September 6, 2018 Article

Maine WC Alert: Workers' Compensation Board Approves Vocational Rehabilitation Providers

Maine Workers' Comp Alert

Under the Maine Workers’ Compensation Act, section 217, “When as a result of injury the employee is unable to perform work for which the employee has previous training or experience, the employee is entitled to such employment rehabilitation services, including retraining and job placement, as reasonably necessary to restore the employee to suitable employment.” This section also provides:

If employment rehabilitation services are not voluntarily offered and accepted, the board on its own motion or upon application of the employee, carrier or employer, after affording the parties an opportunity to be heard, may refer the employee to a board-approved facility for evaluation of the need for and kind of service, treatment or training necessary and appropriate to return the employee to suitable employment. . . .

The amended Workers’ Compensation Rules, effective September 1, establish qualifications, performance standards, and a process for appointment and review of rehabilitation providers. Specifically, the amended Rules impose minimum qualifications, which provide that a rehabilitation provider must have at least five years of experience in employment rehabilitation services, certification as a Certified Rehabilitation Counselor (CRC), a Bachelor’s degree in rehabilitation or a closely related field, and/or a Master’s degree in rehabilitation counseling or a closely related field. Appointments are for two years. A provider may apply for reappointment at, or near, the end of appointment.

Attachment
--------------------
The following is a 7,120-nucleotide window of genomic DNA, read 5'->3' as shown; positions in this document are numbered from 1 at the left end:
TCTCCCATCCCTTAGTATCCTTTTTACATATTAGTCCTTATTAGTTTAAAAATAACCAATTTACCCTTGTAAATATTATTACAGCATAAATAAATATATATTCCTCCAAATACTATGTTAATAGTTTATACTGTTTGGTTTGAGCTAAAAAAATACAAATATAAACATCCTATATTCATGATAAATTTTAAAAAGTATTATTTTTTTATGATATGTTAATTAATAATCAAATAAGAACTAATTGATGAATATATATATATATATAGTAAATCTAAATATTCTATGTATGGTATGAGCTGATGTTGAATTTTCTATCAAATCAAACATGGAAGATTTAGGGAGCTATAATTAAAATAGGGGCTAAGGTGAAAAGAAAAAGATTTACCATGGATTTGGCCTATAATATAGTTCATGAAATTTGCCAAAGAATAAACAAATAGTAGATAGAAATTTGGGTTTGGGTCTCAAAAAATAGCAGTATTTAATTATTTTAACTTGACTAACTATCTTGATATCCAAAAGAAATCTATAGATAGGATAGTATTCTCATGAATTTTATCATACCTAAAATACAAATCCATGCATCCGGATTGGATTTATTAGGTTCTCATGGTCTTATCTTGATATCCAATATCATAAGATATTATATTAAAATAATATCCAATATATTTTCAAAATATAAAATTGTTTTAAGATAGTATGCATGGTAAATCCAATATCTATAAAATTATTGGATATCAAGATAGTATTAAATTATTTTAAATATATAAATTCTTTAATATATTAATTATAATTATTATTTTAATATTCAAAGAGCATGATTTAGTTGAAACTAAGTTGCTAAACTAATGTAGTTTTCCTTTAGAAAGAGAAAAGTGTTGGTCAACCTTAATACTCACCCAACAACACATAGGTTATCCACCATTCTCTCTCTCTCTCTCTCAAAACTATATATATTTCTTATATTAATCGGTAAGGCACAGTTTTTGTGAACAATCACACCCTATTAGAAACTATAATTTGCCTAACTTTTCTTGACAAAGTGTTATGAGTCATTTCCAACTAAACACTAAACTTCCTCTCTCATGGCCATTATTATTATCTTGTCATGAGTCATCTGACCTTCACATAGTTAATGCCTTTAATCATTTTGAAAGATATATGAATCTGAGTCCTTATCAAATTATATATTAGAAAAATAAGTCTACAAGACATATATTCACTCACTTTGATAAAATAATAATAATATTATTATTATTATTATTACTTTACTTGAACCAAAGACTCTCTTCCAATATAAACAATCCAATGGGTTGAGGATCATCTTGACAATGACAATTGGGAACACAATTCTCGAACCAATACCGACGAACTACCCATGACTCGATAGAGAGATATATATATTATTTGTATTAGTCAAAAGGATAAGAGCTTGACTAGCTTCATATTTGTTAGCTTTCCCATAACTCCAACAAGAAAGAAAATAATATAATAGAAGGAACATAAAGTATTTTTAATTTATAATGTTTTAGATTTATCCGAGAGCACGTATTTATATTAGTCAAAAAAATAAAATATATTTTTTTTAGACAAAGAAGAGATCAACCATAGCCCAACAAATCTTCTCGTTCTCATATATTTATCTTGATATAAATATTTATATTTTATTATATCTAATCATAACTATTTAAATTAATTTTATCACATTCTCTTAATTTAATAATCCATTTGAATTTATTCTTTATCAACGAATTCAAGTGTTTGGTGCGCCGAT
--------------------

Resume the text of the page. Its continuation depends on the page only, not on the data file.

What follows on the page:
The Workers’ Compensation Board (WCB) recently approved as initial appointments or reappointments seven vocational rehabilitation providers who had active plans with the WCB. The seven providers are as follows: Stephen Crate, Martin Fitzpatrick, Susan Gatti, Eileen Kalikow, Carolyn Keller, Deborah Raymond, and Gina Temple.

An employee’s participation in WCB-ordered vocational rehabilitation has significant consequences. Section 217 was amended effective November 1, 2017, to provide that an injured employee participating in WCB-ordered vocational rehabilitation has a right to ongoing incapacity benefits at the rate received at the time entering WCB-ordered rehabilitation, except under only three circumstances where benefits may be reduced:

  1. When the employee has returned to work with or received an increase in pay from the pre-injury employer;
  2. When the employer has reduced benefits based on actual documented earnings of the employee; and
  3. When the employee has reached the durational limit on partial incapacity benefits

Under the current version of section 217, there is no requirement that benefits be returned to the total rate if an employee has already been reduced to a partial rate, but benefits may not be reduced further except under the limited circumstances above. However, this is still significant because an employee’s compensation rate going into a WCB-ordered vocational rehabilitation plan cannot be modified unless one of the three narrow exceptions above applies.

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